aerial photo of open fields in the countryside

On the 15th April 2015 the Town and Country Planning (General Permitted Development) Order 1995 was replaced with the Town and Country Planning (General Permitted Development) Order 2015 (“the Order”). The replaced version consolidates changes that have been made over the last 15 years and implements new provisions.

A number of noteworthy changes have been made by the Order including the following:-


  • Permitted development rights for larger home extensions are extended and now due to expire in May 2019;
  • Permitted development rights for extensions to non domestic premises have been made permanent (whereas previously this was time limited).

New Permitted Development Rights

New permitted development rights which have been introduced include the following to name just a few:-

  • Conversion of retail remises to assembly/leisure;
  • Conversion of amusement arcades/casinos to dwelling houses;
  • Introduction of click and collect facilities in the curtilage of a shop;
  • Installation of certain solar panels; etc.

Class Q Applications

Permitted development rights under Class Q (previously Class MB) of the Order deal with a change of use from agricultural buildings to residential dwellings.

Whilst previously if the local planning authority approved the permitted development application the development must have “commenced” before the end of three years from the date of the approval. The Order has changed this so that the development must now be “completed” before the expiry of three years from the date of the approval.

This will have a significant impact on those successful in applying for prior notification approval under Class Q. It will now be important to make sure that the development has begun with the momentum and capability to be completed before the three years expires.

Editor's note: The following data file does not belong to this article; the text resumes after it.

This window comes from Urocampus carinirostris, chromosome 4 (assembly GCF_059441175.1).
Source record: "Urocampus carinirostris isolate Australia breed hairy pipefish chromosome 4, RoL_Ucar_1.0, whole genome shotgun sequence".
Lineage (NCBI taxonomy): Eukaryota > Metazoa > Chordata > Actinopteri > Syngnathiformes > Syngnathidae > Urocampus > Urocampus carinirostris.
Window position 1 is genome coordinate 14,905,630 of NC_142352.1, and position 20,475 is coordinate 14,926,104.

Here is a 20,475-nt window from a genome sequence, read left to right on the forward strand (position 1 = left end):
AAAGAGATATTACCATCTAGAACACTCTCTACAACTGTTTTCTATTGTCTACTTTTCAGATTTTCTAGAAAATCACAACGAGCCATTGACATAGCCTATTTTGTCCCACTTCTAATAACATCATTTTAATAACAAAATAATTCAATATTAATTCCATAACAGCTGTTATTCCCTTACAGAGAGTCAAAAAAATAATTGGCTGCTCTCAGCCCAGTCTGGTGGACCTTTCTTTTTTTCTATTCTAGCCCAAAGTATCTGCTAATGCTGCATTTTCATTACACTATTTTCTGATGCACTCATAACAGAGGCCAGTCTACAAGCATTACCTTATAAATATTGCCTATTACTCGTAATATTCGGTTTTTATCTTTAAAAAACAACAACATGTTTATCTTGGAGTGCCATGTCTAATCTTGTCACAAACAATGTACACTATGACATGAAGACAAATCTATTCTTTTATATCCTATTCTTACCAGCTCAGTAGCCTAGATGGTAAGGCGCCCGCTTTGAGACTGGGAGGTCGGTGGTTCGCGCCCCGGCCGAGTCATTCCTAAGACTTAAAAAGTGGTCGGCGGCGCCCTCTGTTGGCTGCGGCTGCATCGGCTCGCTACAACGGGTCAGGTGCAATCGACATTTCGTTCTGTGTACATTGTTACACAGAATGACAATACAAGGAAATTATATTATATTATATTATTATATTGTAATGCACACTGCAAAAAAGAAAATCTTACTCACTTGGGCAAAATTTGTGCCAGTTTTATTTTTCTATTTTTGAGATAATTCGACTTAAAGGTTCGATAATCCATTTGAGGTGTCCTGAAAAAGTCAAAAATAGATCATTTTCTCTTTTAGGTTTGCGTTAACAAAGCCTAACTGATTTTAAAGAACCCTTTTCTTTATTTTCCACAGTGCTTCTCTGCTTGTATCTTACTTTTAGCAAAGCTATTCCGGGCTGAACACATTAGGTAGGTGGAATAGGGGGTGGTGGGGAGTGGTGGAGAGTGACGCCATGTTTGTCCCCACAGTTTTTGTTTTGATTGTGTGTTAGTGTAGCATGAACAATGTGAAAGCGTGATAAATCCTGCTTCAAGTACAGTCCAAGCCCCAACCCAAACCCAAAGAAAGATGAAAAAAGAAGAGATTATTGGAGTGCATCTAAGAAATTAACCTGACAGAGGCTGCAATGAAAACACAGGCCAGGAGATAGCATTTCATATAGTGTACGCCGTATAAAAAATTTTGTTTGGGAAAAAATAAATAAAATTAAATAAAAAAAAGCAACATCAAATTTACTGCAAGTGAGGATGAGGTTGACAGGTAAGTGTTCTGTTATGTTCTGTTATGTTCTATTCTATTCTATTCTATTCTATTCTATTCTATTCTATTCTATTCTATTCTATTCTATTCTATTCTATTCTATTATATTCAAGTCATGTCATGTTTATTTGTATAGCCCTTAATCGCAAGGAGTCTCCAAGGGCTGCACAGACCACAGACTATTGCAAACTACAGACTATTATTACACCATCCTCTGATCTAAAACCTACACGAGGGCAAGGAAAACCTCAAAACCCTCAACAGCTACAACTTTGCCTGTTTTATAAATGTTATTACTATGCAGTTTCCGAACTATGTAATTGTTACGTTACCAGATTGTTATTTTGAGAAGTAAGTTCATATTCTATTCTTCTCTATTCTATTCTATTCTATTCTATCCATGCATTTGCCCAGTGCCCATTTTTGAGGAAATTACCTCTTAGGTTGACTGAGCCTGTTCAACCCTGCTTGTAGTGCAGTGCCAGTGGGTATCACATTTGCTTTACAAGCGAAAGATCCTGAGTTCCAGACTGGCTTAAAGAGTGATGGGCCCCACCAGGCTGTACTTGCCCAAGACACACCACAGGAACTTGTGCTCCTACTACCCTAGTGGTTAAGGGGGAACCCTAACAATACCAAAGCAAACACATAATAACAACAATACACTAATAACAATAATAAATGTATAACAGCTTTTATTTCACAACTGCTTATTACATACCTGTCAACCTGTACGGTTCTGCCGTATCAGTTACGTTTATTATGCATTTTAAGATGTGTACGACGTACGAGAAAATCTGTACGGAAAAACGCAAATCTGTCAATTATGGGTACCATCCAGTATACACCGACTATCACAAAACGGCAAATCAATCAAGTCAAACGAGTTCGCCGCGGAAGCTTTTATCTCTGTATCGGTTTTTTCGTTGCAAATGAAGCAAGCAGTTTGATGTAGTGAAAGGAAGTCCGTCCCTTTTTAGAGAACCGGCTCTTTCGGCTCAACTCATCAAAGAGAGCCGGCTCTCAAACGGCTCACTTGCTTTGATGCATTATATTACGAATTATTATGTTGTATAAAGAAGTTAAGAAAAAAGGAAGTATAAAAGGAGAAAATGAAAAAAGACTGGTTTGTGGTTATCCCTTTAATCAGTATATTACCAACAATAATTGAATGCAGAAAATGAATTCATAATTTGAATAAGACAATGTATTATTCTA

There are a number of other small variations, including removal of the permitted development right for extensions to the principal elevation of a property which does not front the highway and changes to the description of the use classes.

The introduction of the Order could be considered a positive move as now all permitted development rights are contained within one document. It does however mean that those wishing to utilise these rights will have to make themselves very familiar with the 162 pages of the Order! It is therefore important that legal advice is sought to ensure the best chances for a successful development.

The information in this newsletter is intended to be general information about English law only and is not comprehensive. It is not to be relied on as legal advice nor as an alternative to taking professional advice relating to specific circumstances. English law is subject to change and the information contained in this note will in time become out of date and may not reflect current legal developments. Whilst Stephens Scown LLP seeks to ensure that the general information contained in this note is accurate and up-todate,
no representation or warranty, express or implied, is made as to its accuracy or completeness and, therefore, the information in this note should not be relied upon. We recommend that you seek professional advice before taking action. No liability can be accepted by us for any action taken or not taken as a result of this information.